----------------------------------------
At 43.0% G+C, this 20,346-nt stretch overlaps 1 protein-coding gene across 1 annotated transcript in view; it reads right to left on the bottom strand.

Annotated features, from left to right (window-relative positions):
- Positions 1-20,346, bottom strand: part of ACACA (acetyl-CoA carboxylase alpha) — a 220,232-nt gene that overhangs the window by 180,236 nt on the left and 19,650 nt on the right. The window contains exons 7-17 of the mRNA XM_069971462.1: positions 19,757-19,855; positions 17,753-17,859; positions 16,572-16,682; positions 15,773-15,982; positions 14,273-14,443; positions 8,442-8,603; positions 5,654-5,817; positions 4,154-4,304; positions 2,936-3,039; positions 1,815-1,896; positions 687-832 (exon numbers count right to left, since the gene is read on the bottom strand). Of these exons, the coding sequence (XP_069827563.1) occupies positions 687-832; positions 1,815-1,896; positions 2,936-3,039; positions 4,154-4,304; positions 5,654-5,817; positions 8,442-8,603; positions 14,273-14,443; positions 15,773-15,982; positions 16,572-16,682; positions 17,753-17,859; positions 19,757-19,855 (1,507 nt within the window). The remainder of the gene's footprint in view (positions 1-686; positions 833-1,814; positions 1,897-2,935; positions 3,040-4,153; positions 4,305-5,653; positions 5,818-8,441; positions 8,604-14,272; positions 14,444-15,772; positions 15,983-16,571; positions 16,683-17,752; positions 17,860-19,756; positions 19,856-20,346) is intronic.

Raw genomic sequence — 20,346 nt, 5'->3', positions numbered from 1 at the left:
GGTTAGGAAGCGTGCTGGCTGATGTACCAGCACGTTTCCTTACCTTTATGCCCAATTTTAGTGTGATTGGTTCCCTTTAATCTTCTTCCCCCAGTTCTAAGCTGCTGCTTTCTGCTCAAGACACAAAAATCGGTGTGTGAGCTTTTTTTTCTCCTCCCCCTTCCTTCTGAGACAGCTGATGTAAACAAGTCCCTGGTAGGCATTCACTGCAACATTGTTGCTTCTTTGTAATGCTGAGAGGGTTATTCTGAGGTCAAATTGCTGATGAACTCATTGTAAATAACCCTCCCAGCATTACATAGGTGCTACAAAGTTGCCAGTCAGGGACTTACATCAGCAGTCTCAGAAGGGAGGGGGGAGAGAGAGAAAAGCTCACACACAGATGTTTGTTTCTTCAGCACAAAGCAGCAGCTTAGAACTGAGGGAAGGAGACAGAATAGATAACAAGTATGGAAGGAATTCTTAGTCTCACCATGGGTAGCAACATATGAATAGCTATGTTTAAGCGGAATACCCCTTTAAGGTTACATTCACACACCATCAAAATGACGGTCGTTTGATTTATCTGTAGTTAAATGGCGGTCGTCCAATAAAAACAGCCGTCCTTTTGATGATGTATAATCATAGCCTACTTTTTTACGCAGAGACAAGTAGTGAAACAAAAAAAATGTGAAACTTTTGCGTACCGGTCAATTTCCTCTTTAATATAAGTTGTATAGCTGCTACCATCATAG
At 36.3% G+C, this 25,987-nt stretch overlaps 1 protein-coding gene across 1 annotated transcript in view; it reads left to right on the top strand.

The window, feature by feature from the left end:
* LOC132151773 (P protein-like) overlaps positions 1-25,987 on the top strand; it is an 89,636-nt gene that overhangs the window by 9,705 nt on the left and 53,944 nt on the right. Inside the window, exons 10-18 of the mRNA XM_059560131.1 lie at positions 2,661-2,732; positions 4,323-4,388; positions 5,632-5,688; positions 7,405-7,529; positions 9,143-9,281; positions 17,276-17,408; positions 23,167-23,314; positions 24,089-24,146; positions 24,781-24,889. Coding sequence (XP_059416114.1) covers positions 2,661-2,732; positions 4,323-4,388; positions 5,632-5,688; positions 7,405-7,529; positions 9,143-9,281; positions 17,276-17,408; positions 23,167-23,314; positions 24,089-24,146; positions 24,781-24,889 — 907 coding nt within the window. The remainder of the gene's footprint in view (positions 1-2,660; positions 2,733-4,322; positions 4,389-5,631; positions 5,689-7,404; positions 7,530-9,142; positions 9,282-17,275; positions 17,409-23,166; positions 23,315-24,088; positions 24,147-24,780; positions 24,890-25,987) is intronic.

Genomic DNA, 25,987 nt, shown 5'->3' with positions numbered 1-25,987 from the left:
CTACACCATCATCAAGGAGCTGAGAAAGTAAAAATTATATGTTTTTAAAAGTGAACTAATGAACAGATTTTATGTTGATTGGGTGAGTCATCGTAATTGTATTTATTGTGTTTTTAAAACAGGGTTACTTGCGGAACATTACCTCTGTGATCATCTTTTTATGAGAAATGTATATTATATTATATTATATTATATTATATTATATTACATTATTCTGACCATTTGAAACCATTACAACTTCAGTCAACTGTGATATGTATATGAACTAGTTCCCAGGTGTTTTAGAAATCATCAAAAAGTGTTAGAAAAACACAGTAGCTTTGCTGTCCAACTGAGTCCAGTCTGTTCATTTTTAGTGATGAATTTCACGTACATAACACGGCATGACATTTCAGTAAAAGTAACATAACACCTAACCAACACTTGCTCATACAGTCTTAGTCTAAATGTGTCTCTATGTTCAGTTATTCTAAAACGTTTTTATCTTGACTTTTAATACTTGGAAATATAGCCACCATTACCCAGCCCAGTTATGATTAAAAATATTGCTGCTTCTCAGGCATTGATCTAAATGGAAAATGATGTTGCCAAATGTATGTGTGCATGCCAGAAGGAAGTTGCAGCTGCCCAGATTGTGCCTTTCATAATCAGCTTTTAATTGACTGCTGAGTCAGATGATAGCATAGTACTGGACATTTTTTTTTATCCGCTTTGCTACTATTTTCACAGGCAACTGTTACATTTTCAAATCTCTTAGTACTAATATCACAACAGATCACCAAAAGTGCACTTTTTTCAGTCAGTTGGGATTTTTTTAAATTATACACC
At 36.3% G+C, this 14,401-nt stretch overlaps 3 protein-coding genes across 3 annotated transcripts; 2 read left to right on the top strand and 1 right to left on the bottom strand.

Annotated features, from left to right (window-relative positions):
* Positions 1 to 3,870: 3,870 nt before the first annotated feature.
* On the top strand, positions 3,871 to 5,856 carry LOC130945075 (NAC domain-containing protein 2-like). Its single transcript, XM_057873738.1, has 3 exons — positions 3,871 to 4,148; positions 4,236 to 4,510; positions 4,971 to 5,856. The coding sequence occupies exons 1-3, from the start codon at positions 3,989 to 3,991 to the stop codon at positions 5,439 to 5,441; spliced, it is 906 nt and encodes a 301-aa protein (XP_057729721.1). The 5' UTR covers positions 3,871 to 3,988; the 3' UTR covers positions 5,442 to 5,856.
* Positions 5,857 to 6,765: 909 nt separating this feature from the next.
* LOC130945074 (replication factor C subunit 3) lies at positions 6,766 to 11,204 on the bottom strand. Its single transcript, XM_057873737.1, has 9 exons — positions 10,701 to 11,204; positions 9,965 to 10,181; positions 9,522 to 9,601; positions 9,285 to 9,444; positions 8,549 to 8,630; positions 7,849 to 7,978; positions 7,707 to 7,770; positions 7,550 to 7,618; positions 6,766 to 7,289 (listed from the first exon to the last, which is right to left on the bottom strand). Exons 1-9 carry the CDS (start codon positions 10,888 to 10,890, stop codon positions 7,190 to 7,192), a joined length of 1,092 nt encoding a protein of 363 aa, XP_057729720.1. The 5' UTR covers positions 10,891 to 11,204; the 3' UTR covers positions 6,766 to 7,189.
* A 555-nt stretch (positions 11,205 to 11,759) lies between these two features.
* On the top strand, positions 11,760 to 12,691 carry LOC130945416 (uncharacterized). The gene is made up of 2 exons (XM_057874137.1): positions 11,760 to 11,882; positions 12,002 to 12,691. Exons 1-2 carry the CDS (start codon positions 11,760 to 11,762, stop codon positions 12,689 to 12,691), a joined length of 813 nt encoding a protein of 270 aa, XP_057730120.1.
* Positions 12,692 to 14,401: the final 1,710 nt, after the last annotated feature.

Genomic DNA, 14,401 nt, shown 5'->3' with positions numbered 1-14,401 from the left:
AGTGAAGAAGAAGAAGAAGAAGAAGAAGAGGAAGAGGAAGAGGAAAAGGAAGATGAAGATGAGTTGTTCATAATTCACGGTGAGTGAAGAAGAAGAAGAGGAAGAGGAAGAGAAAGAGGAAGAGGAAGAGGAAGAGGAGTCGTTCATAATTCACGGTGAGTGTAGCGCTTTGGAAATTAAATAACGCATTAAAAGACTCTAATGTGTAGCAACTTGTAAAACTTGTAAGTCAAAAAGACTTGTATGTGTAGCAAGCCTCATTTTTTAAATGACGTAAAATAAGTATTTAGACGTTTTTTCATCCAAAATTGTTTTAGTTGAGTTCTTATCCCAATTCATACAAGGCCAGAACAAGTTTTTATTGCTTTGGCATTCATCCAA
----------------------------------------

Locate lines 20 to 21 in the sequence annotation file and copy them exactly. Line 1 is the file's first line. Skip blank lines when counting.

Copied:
Genomic DNA, 14,401 nt, shown 5'->3' with positions numbered 1-14,401 from the left:
AGTGAAGAAGAAGAAGAAGAAGAAGAAGAGGAAGAGGAAGAGGAAAAGGAAGATGAAGATGAGTTGTTCATAATTCACGGTGAGTGAAGAAGAAGAAGAGGAAGAGGAAGAGAAAGAGGAAGAGGAAGAGGAAGAGGAGTCGTTCATAATTCACGGTGAGTGTAGCGCTTTGGAAATTAAATAACGCATTAAAAGACTCTAATGTGTAGCAACTTGTAAAACTTGTAAGTCAAAAAGACTTGTATGTGTAGCAAGCCTCATTTTTTAAATGACGTAAAATAAGTATTTAGACGTTTTTTCATCCAAAATTGTTTTAGTTGAGTTCTTATCCCAATTCATACAAGGCCAGAACAAGTTTTTATTGCTTTGGCATTCATCCAA